Sockeye Salmon

Salmon have a ton of variety and a curious lifestyle. They come back to their home stream to mate at the end of their life cycles and swim in other bodies of water in between. Sockeye salmon particularly is one of the most popular varieties you’ll find in Victoria, due to it’s versatility and deliciousness! You can bake it, broil it, grill it, or poach it, making this type of salmon perfect for all kinds of different recipes. 

Arctic Char is a favorite of tourists and local Victorians alike and is similar to salmon, but with its own unique flavor. Read on to find out more about both of these fish, where to find them, and how to cook them. 

The Life of a Sockeye Salmon

Sockeye are also called red salmon, kokanee salmon, or blueback salmon, but whatever you want to call them, they are all fantastic to make dishes with. The vibrant red of a sockeye is used often in a poke bowl or for sashimi, but grilled or baked is also delicious. 

Sockeye salmon start out a blue/grey colour with little black spots on their bodies. They are an anadromous fish, which means that they spend part of their lives in freshwater and part of their lives in the ocean. They spend approximately 1-3 years in the freshwater near where they were spawned, and then go out into the ocean to eat and grow during the “smolt” stage. 

After the smolt stage, sockeye salmon spend about 2-3 years in the ocean, sometimes up to 4-5 years. When males are ready to spawn, they undergo several changes; they can be seen with humped backs and tiny teeth visible over a hooked jaw. They then turn red when they return to their home streams to spawn. 

The lifecycle of the sockeye salmon is such that they die shortly after spawning. First, the females dig nests in the riverbed where their eggs are deposited, and then the males swim over the nests and fertilize the eggs. The females cover the eggs with gravel from the riverbed, and then the salmon are hatched in the winter, and the cycle begins again!

When salmon come to their home streams to spawn and die shortly after, their carcasses provide important nutrients to the river beds where they spawned. They are also a source of food for many wildlife, including bears who grab them out of the water as they make their way upstream, and eagles which are often seen diving and grasping a fish in their talons as they fly away. 

In Victoria, people's salmon fishing season starts in June and goes through September, but they can generally be caught year round. Since salmon spend a large portion of their lives in the ocean, they can be found in many places, which means we can often have delicious fresh sockeye to offer!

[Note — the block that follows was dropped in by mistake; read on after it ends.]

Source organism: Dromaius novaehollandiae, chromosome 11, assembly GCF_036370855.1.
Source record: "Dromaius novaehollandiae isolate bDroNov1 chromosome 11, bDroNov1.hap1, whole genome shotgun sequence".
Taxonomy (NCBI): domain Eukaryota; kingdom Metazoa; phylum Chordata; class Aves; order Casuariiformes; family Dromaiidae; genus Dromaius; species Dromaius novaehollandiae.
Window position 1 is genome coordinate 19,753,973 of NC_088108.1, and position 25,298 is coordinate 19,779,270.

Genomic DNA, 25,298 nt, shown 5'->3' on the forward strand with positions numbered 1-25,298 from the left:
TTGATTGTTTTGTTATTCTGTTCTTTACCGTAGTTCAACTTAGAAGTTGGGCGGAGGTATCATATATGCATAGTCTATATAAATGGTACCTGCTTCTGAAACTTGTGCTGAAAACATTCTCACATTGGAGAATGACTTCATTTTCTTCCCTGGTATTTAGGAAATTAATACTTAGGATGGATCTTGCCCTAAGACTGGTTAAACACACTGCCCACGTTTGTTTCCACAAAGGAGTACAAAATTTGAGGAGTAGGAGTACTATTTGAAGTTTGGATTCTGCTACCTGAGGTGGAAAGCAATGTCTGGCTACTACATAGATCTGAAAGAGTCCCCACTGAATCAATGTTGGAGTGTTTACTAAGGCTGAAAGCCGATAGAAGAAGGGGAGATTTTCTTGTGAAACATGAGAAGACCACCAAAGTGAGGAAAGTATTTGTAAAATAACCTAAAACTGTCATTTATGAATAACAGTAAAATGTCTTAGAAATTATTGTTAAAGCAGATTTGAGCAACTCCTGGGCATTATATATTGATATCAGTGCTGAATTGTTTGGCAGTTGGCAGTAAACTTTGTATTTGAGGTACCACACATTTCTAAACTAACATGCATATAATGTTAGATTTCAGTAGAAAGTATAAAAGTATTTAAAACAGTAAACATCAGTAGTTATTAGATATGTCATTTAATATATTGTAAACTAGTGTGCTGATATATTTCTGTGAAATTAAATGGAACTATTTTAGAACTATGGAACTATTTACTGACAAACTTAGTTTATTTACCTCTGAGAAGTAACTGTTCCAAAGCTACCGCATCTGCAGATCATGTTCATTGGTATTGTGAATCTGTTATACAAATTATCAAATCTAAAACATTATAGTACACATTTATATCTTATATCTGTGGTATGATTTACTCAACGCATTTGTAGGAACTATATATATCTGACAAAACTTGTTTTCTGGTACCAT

The Arctic Char of Northern Canada

The Arctic char isn’t a trout and it isn’t a salmon, though it is related, and it tastes somewhere in between. These fish can be seen in many different colours from silver all over to blue/green, and even some pink to red. Similar to salmon, the colour doesn’t affect the taste. No matter the look of the Arctic char, they all have the same unique flavor to their breed. 

Char flesh can vary from light pink to red depending on season and feeding. The flesh is pleasingly flaky and, although light in texture, it also has a little of the oiliness of salmon, making it a more satisfying choice than trout.

Arctic char is famous with the Inuit and they’ve used this fish for hundreds if not thousands of years. Aside from Iceland, Northern Canada is the biggest supplier of Arctic char in the world. 

Arctic char are caught by fly fishing. People that are looking for an authentic fly fishing experience in Northern marine waters often seek to catch Arctic char. Experienced anglers know where to go and which flies to use to attract Arctic char but if you’re someone hoping to have a similar experience, you can learn from the locals too. 

As for preparing this fish, you could eat it straight from frozen like the Inuits reportedly did, or you can try our recipe for this unique fish. 

Baked Arctic Char with Dill Recipe


  • 400gm arctic char fillet
  • 3 TBS minced fresh dill
  • Juice of 1 lemon
  • ½ tsp salt
  • ½ tsp ground pepper


Preheat the oven to 375 degrees. Line a baking sheet with nonstick aluminum foil or parchment paper. Place the arctic char on the baking sheet skin down.

In a small bowl mix the dill, lemon juice, salt and pepper. Spoon over the char and rub it in as evenly as you can. 

Bake for 15-20 minutes until it flakes easily with a fork. Cut into four pieces and serve with a lemon wedge.

Skip the Dishes and Try Our Sockeye Lox Sandwich

Salmon is so versatile with all the ways you can prepare it and sockeye salmon is one of the easiest to prepare. When you’re on the go this summer and still in the mood for some quality takeout, Oak Bay Seafood has you covered. Try the Sockeye Lox Sandwich to get your favorite sockeye flavor in a handheld ready to go takeout option.